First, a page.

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post #12 of 19 (permalink) Old 03-05-2014, 10:16 AM Thread Starter
 
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Quote:
Originally Posted by M'éanín's Mommy View Post
Sounds hormonal to me, my male P'let who is normally the sweetest, most loving little guy in the world has turned into a biting machine over the past week or two. I've got 3 places on my hands that he has bitten and then goes back for those exact same places when he gets a chance.
Gosh, I am going through almost the exact same thing with my parrotlet. The most irritating thing is that she nipped my ear a few days ago and is now just obsessed with her little wound friend. It's as if she is dachshund with a rabbit: She can't help but take another nibble and seems transfixed by her handiwork. Thankfully she is uninterested in the conure bites on my fingers--that would become annoying quickly: No area would be safe from a little tender concern in the form of a quick nibble.

I have had to put her in her cage for a time out so many times I feel as if I am running a round trip express train through my living room. Luckily she appears to be getting the idea and is practicing a lot of restraint today when the ear is near.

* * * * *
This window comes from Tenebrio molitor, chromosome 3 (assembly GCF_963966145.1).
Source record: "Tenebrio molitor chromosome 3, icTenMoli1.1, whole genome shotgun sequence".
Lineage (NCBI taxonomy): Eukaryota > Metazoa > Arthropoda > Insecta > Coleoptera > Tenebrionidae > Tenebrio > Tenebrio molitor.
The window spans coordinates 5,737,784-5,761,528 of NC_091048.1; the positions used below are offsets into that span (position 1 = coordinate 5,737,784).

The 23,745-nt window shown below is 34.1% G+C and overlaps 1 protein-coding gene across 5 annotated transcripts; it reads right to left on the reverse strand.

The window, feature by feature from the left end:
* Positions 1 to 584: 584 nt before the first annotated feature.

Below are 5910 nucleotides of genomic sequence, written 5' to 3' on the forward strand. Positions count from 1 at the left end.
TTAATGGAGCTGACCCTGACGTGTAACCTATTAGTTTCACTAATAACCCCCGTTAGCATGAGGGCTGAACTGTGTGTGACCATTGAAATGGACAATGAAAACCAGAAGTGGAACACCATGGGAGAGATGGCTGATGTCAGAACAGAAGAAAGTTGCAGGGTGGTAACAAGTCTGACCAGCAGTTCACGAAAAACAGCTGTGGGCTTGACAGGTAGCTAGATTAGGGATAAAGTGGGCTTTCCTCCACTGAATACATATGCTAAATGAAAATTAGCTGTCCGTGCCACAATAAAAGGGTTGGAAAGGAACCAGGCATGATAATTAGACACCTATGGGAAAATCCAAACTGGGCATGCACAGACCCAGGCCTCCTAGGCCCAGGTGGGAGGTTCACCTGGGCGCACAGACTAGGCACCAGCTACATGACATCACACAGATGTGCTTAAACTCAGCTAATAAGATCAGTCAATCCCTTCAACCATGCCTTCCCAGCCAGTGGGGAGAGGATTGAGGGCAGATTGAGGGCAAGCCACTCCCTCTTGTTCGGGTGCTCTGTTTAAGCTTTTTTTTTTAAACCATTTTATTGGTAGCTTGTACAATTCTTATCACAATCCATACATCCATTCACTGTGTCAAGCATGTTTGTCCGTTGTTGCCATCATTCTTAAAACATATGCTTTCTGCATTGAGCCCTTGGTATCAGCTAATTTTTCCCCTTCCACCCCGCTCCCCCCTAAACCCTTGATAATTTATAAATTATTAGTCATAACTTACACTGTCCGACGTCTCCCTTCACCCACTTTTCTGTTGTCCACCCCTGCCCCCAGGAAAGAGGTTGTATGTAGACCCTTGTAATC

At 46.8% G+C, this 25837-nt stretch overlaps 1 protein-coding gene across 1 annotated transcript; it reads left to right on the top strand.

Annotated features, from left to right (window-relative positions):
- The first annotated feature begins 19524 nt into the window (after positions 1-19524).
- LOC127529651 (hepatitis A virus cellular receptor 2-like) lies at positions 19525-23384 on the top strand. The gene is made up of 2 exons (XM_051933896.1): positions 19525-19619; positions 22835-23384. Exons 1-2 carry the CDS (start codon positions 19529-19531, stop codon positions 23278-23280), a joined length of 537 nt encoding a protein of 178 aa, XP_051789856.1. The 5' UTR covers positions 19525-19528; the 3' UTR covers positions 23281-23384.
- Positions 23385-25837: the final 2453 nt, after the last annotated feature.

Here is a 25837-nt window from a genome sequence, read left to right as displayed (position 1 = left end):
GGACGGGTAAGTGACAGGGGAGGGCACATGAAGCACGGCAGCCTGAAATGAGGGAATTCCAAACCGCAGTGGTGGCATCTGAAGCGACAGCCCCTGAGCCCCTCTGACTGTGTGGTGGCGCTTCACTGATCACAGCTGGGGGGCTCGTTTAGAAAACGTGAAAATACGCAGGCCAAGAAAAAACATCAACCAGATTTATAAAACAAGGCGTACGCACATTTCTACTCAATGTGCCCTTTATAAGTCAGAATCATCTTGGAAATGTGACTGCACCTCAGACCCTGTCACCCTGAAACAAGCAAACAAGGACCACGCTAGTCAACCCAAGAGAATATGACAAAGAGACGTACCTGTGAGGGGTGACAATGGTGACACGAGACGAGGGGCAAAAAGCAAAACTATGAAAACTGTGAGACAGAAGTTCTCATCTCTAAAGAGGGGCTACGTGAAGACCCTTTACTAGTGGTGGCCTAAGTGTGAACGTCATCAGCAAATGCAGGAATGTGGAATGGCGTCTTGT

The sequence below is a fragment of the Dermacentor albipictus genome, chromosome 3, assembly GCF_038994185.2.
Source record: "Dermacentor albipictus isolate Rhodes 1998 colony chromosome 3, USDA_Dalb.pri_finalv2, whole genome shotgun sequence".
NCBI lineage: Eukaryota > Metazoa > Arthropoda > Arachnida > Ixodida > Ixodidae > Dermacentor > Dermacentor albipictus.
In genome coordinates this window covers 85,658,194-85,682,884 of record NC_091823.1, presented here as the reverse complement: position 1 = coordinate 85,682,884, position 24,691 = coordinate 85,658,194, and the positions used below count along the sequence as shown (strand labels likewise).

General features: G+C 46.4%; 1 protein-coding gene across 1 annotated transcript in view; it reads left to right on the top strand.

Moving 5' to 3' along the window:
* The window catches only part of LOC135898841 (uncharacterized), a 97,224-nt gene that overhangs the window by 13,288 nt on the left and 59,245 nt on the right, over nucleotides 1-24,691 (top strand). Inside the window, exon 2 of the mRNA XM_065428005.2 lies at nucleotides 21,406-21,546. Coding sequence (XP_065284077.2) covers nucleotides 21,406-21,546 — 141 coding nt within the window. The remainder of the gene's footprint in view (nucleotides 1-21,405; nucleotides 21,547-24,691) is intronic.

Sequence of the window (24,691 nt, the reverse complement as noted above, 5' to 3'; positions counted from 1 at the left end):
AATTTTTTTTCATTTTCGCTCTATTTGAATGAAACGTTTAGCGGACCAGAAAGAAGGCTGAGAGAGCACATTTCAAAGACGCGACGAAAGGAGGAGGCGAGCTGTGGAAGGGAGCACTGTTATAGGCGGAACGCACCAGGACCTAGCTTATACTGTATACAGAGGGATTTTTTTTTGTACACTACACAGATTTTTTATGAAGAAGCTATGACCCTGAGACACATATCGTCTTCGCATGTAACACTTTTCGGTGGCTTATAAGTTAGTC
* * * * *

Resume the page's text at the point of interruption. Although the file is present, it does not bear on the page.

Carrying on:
An enterprising individual should create a knit cap or cardigan with fake pin feathers all over it--replete with keratin sheaths--to give our little solitary companions something 'natural' to work with when feeling especially 'caring'.
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post #13 of 19 (permalink) Old 03-05-2014, 10:28 AM



 
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If it's only the one bird who is the problem, I would say s/he is being defensive of the other. That, or they're very jealous

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post #14 of 19 (permalink) Old 03-05-2014, 10:49 AM
 
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This is why I said "I wouldn't disturb the harmony" , LOL, when you asked whether you should add conures to your household with a parrotlet.
Hopefully they'll settle down and you can enjoy them all

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post #15 of 19 (permalink) Old 03-05-2014, 11:22 AM
 
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Quote:
Originally Posted by Deresy View Post